Skip to main content

A Fly In The Ointment

It was a dark and stormy night and as dense as a London fog. As luck would have it Bob was late getting home, where he was looking forward to being as snug as a bug in a rug, because he was off course as the crow flies because he had to take the long road home as luck would have it.

He thought of his wife Rose - a rose by any other name would smell so sweet - and regretted leaving his cell phone charging on his desk at work. He decided that was a bad call but that thinking about it was like beating a dead horse.

He hoped his wife would like her anniversary present but he knew beauty was in the eye of the beholder. He hoped she didn't think beggars can't be choosers because he'd been there done that with his first wife Mabel. Mabel had been behind the the times, far from the belle of the ball and a knife or two short of the cutlery drawer.

Anyway, as he sat in the detoured traffic he knew he'd be better late than never and in terms of Rose, his second wife, it'd be better the devil he knew than the devil he didn't.

Just then a flock of crows alighted on a nearby tree branch. As the last bird landed the rest looked at him as he said "Hey, birds of a feather flock together."

Well thought Bob I hope I'm not so late that the bloom is off the Rose. After all, having stopped at the butchers,  I'm the one that's bringing home the bacon.

Meanwhile poor Rose wondered just where Bob was. "I'm tired" she said to herself. "I've bee busier than a one-armed paper hanger. I've been burning the candle at both ends around the house and I don't think Bob has noticed."

As the sun set Rose cast a very long shadow across the the floor that was so clean you couldn't hold a candle to it because the cleaning products were so flammable.

Finally Bob arrived. He presented his gift and realized that the chain of the bracelet was only as strong as it's weakest link. He needn't have worried. Rose thought the gift was the cat's meow.

"But Bob I have nothing for you" cried Rose. "Does the Pope wear a funny hat?" said Bob. "It's our anniversary. Why not?"

"Now Bob don't get your knickers in a knot" said Rose. "Knickers in a knot?" cried Bob, down in the mouth. "How could you resort to using cliches at a time such as this?"

And as she put an end to the conversation with her husband she whispered "The end justifies the meanness."

My friends at Studio30+ came up with banal/cliche as this week's writing prompt. And while this post may be banal everything's coming up roses in terms of the number of cliches to be found here. Why, my God, there's everything but the kitchen sink here. Sorry. I can't stop.


Popular posts from this blog

My Back Pages - November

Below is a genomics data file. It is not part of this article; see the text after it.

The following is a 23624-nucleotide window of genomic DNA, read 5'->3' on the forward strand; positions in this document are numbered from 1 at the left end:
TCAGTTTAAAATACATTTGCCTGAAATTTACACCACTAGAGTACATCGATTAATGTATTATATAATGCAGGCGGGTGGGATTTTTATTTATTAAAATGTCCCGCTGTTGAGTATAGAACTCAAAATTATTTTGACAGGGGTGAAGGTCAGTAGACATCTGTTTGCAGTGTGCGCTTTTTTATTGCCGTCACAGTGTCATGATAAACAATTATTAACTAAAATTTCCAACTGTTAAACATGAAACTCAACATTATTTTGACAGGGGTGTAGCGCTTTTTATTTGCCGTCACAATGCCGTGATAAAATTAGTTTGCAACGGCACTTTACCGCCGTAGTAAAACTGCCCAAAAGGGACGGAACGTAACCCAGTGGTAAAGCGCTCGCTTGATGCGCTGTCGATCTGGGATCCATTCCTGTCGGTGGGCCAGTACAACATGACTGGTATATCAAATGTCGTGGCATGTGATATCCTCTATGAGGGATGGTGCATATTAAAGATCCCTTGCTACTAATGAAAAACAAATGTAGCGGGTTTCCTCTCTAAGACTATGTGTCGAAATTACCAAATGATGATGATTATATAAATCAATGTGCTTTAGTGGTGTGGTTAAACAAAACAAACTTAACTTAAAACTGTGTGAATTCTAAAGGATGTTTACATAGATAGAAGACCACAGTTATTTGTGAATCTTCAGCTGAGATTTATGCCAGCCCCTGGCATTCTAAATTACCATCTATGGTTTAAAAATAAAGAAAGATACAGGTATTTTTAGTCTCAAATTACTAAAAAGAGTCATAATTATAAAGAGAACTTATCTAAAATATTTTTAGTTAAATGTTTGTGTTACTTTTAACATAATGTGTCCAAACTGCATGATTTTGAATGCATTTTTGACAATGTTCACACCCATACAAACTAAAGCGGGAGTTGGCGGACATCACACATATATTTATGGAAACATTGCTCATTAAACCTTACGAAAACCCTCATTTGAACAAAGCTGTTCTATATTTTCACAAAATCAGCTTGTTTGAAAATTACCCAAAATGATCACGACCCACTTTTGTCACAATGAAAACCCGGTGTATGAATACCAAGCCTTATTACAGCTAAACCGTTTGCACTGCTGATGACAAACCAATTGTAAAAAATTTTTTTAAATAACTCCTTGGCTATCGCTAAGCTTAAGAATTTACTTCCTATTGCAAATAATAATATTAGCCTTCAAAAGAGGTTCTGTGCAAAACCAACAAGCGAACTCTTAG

I read five books last month bringing my year to date total to 61, well past the 50 I estimated at the beginning of the year. And I've yet to get through December.

The month started out with The Nix, the debut novel by Nathan Hill which has been receiving a lot off positive reviews. In it Hill flips back and fourth from the 1968 Chicago protests and 2011 in a desperate search for the truth behind why his mother abandoned him at an early age. In between Hill takes on politics, the media and addiction as well as other aspects of society. It's a well-spun tale and I quite enjoyed reading it.

Next up was the auto-biographical I Am Brian Wilson of Beach Boys fame. This was somewhat of a scattered affair but an interesting read nonetheless. Wilson - or his ghostwriter - however is no Hemingway.

Then it was on to one of my favourite authors, Ian Rankin and his latest tale of now retired Inspector John Rebus, Rather Be The Devil. I never tire of these stories and this is the 21st in …

My Back Pages - 2016

Here, as promised is a month-by-month breakdown of the 67 books I delved into this year. I got off to a strong start and then my intake dwindled for a couple of months until picking back up in April. I'll let you in on my favourites at the end of this list.


Here, There and Everywhere:
My Life Recording the Music of the Beatles - Geoff Emerick - ****
H is for Hawk - Helen Macdonald - ***
Close To The Edge - The Story of Yes - Chris Welch - ***
Sweet Caress - William Boyd - ****


Purity by Jonathan Franzen 
Still Alice by Lisa Genova.


Natchez Burning - Greg Iles
The Promise (Elvis Cole #20) - Robert Crais


The Snowman (Harry Hole)- Joe Nesbo ****
Phantom (Harry Hole) - Joe Nesbo ****
The Leopard (Harry Hole) - Jo Nesbo ****


George Harrison Reconsidered ***
The Heart Goes Last - Margaret Atwood ****
Dropping The Needle - The Vinyl Dialogues Volume II ***
The Electric Mist with the Confederate Dead, (Dave Robicheaux #6) - James Lee Burke****


 Lust and Wonder - Aug…

Traveling Along Singing A Song

Pete and Paulie were strolling along one day. The sun was bright, the air was cool, the birds chirped crazily in the trees and the squirrels  munched merrily on their nuts. Well not their nuts exactly. Nuts they found on the ground and in the gardens in the park.

Paulie felt so good he began to whistle. It wasn't any tune in particular, just one of those annoyingly tuneless whistles that wandered all over the place. Pete looked at Paulie and he squiggled up his nose and he said "What the hell is that?" Paulie replied "Oh nothing in particular. I'm just happy." "But you're not even whistling a tune" said Pete. Paulie replied "If you're so wise I'd like to see you do better, Pete."

Pete went silent for a moment and seemed to mumble to himself for a moment or two. Then he cleared his throat with a little cough, he opened his mouth and he began to sing.

"There once was a king very wise
Who spoke to his enemies in disguise